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1st Floor Lona House
212 Upper Buitengracht
Bo Kaap, Cape Town, 8001

Jaime-Lee Gardner
072 171 1979

Louise Martin
073 335 4084

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Living the Mauritian Dream: Our first two weeks on the island

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Living the Mauritian Dream: Our first two weeks on the island

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4 min read

Week two in Mauritius and we are absolutely loving it. After an incredibly challenging but mandatory two-week quarantine, we are now finally able to explore our new home. So far, everything feels like one big holiday and it hasn’t fully sunk in that we are actually living here permanently, but I am sure that will change over time.

The first thing that really hit us was the weather. It is supposed to be summer at the moment and we were looking forward to some really hot weather, but it’s actually been very unsettled. On the plus side, we did experience our first ever anticyclone as soon as we arrived, which is one of the reasons why the weather has been so unpredictable. It’s not as dramatic as a cyclone, but we did experience some very strong winds, and hot weather. Getting acclimatised to a truly tropical climate is something we definitely need to get used to!

It has taken us a while to adapt to the island life, too. I think, as South Africans, we are accustomed to a more contemporary and fast-paced life, so it takes some getting used to the slower, calmer side of things. A big shock for me was the completely European feel – being so close to Africa, I had expected Mauritius to feel less like Europe and more like Africa, but Mauritius has a very rural and leisurely charm and its people have worked hard to retain its French authenticity.

Before our move, I spent a lot of time reading up on how the country has made monumental strides in IT, and had naively expected the country to be more forward-thinking and more western than it is. There are definitely some great innovations, but there are also a lot of areas that can do with some improvement, especially when it comes to shopping. I find the shopping frustrating as there is no large supermarket like Woolworths that sells everything. Instead, you have to go to different shops to get different things, and online shopping doesn’t exist at all.

Lots of people talk about how cheap things are in Mauritius, but I think that really depends on what you are buying. I had to get a local SIM card so that I could make calls. The phone contract was substantially cheaper that what I would have paid in South Africa, but a package with a contract plus mobile phone handset costs a great deal more here than back home.

Part of the old-world charm is due to where we stay. We are living in the western part of the island in a place called Tamarin. It is an old fishing village that has recently developed into a residential area with a moderate holiday resort, but the locals have still retained its relaxed feel. The village is very picturesque, and surrounded by hills, and you see a lot of surfers around, which really adds to that quintessential island lifestyle. The workday is much shorter than in South Africa, which is something we are not going to complain about!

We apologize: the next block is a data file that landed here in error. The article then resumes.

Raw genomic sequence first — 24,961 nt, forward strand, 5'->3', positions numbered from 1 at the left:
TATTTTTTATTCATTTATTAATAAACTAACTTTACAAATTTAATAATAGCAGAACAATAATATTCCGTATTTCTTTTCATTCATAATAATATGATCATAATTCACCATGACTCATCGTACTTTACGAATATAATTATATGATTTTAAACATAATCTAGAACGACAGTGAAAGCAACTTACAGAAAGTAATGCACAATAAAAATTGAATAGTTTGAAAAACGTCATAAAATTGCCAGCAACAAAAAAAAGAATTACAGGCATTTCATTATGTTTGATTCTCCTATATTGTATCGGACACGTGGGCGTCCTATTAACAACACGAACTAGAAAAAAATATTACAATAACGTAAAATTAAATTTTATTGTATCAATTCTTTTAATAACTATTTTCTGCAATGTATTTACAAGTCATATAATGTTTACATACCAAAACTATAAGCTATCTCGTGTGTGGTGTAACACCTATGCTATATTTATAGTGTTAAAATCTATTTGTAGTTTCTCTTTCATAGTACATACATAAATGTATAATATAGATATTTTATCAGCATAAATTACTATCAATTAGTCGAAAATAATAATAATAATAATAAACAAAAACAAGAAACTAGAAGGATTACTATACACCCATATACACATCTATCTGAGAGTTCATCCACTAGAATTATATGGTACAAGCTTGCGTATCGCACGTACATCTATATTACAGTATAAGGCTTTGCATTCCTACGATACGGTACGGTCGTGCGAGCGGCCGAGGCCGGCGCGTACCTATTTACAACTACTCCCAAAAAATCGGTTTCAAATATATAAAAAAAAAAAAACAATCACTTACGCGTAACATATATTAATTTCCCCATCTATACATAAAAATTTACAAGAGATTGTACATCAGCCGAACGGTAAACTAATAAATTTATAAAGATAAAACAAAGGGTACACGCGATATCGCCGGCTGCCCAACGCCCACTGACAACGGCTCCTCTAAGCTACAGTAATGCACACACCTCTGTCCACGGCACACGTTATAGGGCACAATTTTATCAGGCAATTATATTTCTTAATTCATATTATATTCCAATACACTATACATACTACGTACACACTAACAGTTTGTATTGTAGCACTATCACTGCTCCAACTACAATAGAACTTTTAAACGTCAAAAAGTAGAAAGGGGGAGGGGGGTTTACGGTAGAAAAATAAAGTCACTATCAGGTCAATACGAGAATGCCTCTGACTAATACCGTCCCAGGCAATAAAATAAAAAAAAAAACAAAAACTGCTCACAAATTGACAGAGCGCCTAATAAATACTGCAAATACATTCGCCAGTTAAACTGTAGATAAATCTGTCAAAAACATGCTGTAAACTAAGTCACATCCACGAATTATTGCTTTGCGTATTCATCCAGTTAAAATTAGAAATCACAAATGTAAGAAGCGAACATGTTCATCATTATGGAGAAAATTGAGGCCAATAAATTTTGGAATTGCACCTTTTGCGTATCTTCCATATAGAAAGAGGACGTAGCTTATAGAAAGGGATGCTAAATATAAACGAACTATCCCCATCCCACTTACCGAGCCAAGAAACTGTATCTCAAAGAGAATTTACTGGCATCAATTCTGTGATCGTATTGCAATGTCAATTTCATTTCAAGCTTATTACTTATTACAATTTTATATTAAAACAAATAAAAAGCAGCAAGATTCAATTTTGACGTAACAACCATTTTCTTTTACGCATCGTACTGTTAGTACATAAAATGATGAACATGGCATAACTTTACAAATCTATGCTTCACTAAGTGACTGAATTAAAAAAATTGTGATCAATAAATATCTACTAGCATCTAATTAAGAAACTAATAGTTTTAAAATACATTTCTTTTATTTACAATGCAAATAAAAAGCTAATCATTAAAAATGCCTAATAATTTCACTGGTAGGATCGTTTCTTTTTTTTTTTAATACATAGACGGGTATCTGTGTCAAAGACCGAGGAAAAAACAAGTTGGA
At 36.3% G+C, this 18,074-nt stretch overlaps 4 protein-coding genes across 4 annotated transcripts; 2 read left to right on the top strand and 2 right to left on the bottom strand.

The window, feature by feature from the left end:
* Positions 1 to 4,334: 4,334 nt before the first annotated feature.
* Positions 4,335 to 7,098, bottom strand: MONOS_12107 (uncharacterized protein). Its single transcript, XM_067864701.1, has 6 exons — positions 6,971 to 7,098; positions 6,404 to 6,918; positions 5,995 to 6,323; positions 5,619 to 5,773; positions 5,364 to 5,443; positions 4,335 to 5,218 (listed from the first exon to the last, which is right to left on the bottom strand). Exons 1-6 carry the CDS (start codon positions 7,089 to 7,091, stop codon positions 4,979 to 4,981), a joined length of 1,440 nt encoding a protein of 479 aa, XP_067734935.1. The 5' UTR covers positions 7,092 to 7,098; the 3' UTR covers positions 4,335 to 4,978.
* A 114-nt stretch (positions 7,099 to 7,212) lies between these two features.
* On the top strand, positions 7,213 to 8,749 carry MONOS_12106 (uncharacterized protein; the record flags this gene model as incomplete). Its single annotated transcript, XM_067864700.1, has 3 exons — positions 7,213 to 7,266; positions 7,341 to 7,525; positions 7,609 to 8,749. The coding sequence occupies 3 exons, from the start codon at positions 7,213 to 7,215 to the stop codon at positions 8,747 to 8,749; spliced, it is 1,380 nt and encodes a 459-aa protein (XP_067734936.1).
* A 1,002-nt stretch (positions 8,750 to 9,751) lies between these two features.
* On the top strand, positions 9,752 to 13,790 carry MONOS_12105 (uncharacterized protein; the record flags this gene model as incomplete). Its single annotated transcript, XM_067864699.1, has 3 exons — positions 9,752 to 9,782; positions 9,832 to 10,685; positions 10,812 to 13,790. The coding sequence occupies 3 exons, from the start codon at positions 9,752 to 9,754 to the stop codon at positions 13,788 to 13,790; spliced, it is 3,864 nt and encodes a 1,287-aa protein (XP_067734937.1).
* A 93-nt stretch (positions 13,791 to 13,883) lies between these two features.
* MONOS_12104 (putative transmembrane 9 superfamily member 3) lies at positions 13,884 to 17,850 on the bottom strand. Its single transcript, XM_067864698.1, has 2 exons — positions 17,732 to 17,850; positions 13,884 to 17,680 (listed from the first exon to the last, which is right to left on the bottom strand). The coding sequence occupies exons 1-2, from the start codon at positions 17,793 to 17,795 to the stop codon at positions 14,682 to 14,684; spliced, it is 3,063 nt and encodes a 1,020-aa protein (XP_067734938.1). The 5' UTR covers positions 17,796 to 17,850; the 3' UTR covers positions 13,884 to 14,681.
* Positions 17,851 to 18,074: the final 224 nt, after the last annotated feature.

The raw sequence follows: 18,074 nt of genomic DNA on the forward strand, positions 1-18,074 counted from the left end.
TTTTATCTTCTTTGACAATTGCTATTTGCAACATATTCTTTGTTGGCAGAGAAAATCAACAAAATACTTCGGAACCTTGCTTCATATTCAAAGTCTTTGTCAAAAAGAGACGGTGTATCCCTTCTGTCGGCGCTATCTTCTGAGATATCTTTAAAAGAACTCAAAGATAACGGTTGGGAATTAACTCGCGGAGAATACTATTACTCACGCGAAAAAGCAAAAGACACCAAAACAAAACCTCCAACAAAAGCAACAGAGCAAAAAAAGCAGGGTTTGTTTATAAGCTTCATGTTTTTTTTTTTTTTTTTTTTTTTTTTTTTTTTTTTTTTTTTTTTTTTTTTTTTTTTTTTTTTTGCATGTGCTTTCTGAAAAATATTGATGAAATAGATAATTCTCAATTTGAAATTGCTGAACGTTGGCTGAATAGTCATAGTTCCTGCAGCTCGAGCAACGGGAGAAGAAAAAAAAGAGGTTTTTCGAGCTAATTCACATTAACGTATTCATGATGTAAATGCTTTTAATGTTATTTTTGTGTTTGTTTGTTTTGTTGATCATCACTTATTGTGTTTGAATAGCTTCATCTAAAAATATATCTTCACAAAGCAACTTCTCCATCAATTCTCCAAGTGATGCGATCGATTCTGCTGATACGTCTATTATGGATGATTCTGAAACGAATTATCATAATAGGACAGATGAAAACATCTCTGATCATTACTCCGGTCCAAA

We are renting a four-bedroom house that has a stunning sea view. The house is slightly dated but is clean and neat, and the decor is in keeping with the traditional village feel. We could have gone for a more modern home, but the rent is a lot more and these homes tend to be found inland, so we would probably have had to sacrifice our sea view.

We chose Tamarin as they have a really good school, and our children started school almost immediately. School is a great way for the children, and us as parents, to make friends in the local community, which is really important. The Mauritian academic year is the same as in South Africa, so the children have been thrown straight into exams. It’s great as it means that the teachers can assess where they are academically, but it also means that we haven’t really been able to experience everyday schooling. For now, we definitely know that the kids need to spend the holidays catching up on their French as it is widely spoken here, and some lessons are even taught in French.

Another big difference in schooling that we noticed straight away is the discipline. South African schools tend to be much stricter when it comes to things like wearing uniforms, for example, so the kids are really getting used to the laid-back vibe and going to school in ordinary clothes.

I have spent the first two weeks joining several expat groups on Facebook and we have met lots of South African families through that, and at school too. They are all super friendly and extremely helpful, which is really nice, as it has helped us find our feet more easily.

All in all, although it’s early days, we really feel that our move to Mauritius was worth it. The lifestyle is completely different to what we are accustomed to, and we definitely need to be mindful of how people live and operate here. Yet, quality of life is so important, and is one of the main reasons for our move. If anything, our first two weeks on the island have taught us how to de-stress, and that is something we can definitely get used to.

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